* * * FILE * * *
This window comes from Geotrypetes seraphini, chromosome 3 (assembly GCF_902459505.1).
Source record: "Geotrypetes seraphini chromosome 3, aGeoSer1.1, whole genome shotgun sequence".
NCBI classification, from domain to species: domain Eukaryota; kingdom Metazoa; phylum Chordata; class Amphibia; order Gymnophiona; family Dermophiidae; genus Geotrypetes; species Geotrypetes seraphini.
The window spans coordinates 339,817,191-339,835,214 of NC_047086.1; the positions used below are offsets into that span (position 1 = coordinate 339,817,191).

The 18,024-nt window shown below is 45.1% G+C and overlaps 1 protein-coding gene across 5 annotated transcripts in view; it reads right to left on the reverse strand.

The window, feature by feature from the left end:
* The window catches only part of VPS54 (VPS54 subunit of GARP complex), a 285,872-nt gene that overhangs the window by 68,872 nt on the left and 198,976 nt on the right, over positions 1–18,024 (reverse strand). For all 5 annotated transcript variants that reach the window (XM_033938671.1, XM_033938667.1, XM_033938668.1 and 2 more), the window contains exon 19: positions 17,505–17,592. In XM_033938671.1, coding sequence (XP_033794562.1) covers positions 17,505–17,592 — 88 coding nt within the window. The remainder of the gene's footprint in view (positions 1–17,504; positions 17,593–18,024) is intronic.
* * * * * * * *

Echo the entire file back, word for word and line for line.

This window comes from Geotrypetes seraphini, chromosome 3 (assembly GCF_902459505.1).
Source record: "Geotrypetes seraphini chromosome 3, aGeoSer1.1, whole genome shotgun sequence".
NCBI classification, from domain to species: domain Eukaryota; kingdom Metazoa; phylum Chordata; class Amphibia; order Gymnophiona; family Dermophiidae; genus Geotrypetes; species Geotrypetes seraphini.
The window spans coordinates 339,817,191-339,835,214 of NC_047086.1; the positions used below are offsets into that span (position 1 = coordinate 339,817,191).

The 18,024-nt window shown below is 45.1% G+C and overlaps 1 protein-coding gene across 5 annotated transcripts in view; it reads right to left on the reverse strand.

The window, feature by feature from the left end:
* The window catches only part of VPS54 (VPS54 subunit of GARP complex), a 285,872-nt gene that overhangs the window by 68,872 nt on the left and 198,976 nt on the right, over positions 1–18,024 (reverse strand). For all 5 annotated transcript variants that reach the window (XM_033938671.1, XM_033938667.1, XM_033938668.1 and 2 more), the window contains exon 19: positions 17,505–17,592. In XM_033938671.1, coding sequence (XP_033794562.1) covers positions 17,505–17,592 — 88 coding nt within the window. The remainder of the gene's footprint in view (positions 1–17,504; positions 17,593–18,024) is intronic.